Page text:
Trova il tuo prossimo libro preferito

Abbonati oggi e leggi gratis per 30 giorni
Thailand: Shifting Ground between the US and a Rising China

Thailand: Shifting Ground between the US and a Rising China

Leggi anteprima

Thailand: Shifting Ground between the US and a Rising China

575 pagine
9 ore
Oct 15, 2017


Thailand was a key ally of the United States after WWII, serving as a bulwark against communism in Southeast Asia and as a base for US troops during the Vietnam War. In return, the US provided it with millions of dollars in military and economic aid, and staunchly supported the country’s various despotic regimes. And yet, the twenty-first century has witnessed a striking reversal in Thailand’s foreign relations: China, once a sworn enemy, is becoming a valued ally to the military government.

In this authoritative modern history, Benjamin Zawacki tells the story of Thailand’s changing role in the world order. Featuring major interviews with high ranking sources in Thailand and the US, including deposed prime minister Thaksin Shinawatra, Thailand is a fascinating insight into the inner workings of the Thai elite and their dealings with the US and China.

Oct 15, 2017

Informazioni sull'autore

Correlato a Thailand

Libri correlati
Articoli correlati

Categorie correlate

Anteprima del libro

Thailand - Benjamin Zawacki


‘An important book at a pivotal moment. Zawacki brings clear eyes and rigorous research to one of America’s most complicated and historically important Asian relationships.’

Shawn W. Crispin, Southeast Asia Editor, Asia Times

‘Zawacki’s carefully documented and balanced analysis lifts the curtain on a gradual, often invisible, but seemingly inexorable geopolitical shift. It provides a thorough explanation of the circumstances that have led Thailand, once seen as an unequivocally staunch US ally, to lean increasingly toward a pragmatic and strategically assertive China.’

Michael Herzfeld, Harvard University

‘Presents a powerful counter-argument to the conventional wisdom that China’s economic rise alone explains Thailand’s pivot from the US to China. In thoroughly researched detail, the book traces a sorry trail of US condescension and clumsy diplomacy.’

Daniel Fineman, author of A Special Relationship: The United States and Military Government in Thailand

‘Now comes the rare American deeply informed of a faraway country of whose people we know nothing, in a profoundly disturbing study of how the world-changing US–China dynamic unfolds in Thailand. Read and weep.’

Jeffrey Race, author of War Comes to Long An: Revolutionary Conflict in a Vietnamese Province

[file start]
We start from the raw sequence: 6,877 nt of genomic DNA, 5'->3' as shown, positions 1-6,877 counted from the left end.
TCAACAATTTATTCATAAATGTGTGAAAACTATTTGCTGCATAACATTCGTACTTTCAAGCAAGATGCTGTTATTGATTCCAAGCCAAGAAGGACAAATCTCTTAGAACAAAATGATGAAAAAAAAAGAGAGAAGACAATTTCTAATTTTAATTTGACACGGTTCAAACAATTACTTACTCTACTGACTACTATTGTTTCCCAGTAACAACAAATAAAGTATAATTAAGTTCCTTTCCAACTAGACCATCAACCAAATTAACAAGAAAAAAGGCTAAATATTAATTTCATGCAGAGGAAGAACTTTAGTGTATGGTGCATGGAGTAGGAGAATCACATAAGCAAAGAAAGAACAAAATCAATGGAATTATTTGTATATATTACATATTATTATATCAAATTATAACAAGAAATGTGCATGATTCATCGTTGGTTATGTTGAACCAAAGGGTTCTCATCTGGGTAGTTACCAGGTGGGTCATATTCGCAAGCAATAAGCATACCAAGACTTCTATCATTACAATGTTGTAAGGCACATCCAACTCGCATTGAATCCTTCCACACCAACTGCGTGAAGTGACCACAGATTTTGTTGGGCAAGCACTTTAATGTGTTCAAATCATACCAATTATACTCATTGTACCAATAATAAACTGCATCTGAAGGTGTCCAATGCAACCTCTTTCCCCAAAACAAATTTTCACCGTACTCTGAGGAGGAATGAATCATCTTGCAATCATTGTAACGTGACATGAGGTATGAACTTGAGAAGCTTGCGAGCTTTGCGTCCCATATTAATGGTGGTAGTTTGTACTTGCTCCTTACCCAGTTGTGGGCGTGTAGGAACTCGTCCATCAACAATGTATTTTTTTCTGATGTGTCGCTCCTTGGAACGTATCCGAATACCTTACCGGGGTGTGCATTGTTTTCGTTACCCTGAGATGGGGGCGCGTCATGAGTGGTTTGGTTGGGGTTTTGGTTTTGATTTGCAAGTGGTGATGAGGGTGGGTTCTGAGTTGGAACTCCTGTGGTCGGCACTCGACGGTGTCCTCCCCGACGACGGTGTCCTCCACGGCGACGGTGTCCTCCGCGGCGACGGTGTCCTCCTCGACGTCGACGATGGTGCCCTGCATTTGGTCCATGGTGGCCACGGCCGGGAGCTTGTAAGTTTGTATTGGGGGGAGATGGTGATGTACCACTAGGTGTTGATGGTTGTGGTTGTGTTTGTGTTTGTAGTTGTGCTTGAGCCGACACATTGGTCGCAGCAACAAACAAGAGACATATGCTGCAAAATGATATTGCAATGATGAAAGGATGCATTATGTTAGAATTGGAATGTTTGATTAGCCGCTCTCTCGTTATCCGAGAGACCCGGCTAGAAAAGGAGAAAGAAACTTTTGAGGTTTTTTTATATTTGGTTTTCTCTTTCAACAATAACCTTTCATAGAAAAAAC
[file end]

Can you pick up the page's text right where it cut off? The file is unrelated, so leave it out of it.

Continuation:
Benjamin Zawacki was a visiting fellow in the Human Rights Program at Harvard Law School in 2014‒2015, and a term member on the Council on Foreign Relations through 2016. He was Amnesty International’s Southeast Asia researcher for five years, and served as a policy advisor to President Jimmy Carter and two other Elders in Myanmar. A regular contributor to the media in Southeast Asia, he has lived in Thailand for fifteen years. He holds degrees from the George Washington University Law School and the College of the Holy Cross.


Asian Arguments is a series of short books about Asia today. Aimed at the growing number of students and general readers who want to know more about the region, these books will highlight community involvement from the ground up in issues of the day usually discussed by authors in terms of top-down government policy. The aim is to better understand how ordinary Asian citizens are confronting problems such as the environment, democracy and their societies’ development, either with or without government support. The books are scholarly but engaged, substantive as well as topical and written by authors with direct experience of their subject matter.

Series editor: Paul French

Previous Titles:

North Korea by Paul French

Ghost Cities of China by Wade Shepard

Leftover Women: The Resurgence of Gender Inequality in China by Leta Hong Fincher

China’s Urban Billion by Tom Miller

A Kingdom in Crisis: Thailand’s Struggle for Democracy in the Twenty-First Century by Andrew MacGregor Marshall

China and the New Maoists by Kerry Brown and Simone van Nieuwenhuizen

Myanmar’s Enemy Within: Buddhist Violence and the Making of a Muslim ‘Other’ by Francis Wade


On the New Silk Road: Journeying through China’s Artery of Power by Wade Shepard

Last Days of the Mighty Mekong by Brian Eyler

Hong Kong: Markets, Street Hawkers and the Fight against Gentrification by Maurizio Marinelli


Shifting Ground

between the US and

a Rising China

Benjamin Zawacki

Thailand: Shifting Ground between the US and a Rising China was first published in 2017 by Zed Books Ltd, The Foundry, 17 Oval Way, London SE11 5RR, UK

Copyright © Benjamin Zawacki 2017

The rights of Benjamin Zawacki to be identified as the author of this work have been asserted by him in accordance with the Copyright, Designs and Patents Act, 1988

Typeset in Garamond Pro by

Index: John Barker

Cover design: Keith Dodds

Cover photo © Mark Henley/Panos

All rights reserved. No part of this publication may be reproduced, stored in a retrieval system or transmitted in any form or by any means, electronic, mechanical, photocopying or otherwise, without the prior permission of Zed Books Ltd.

A catalogue record for this book is available from the British Library.

ISBN 978-1-78360-870-6 hb

ISBN 978-1-78360-869-0 pb

ISBN 978-1-78360-871-3 pdf

ISBN 978-1-78360-872-0 epub

ISBN 978-1-78360-873-7 mobi

for Ella Nour and May Yasmine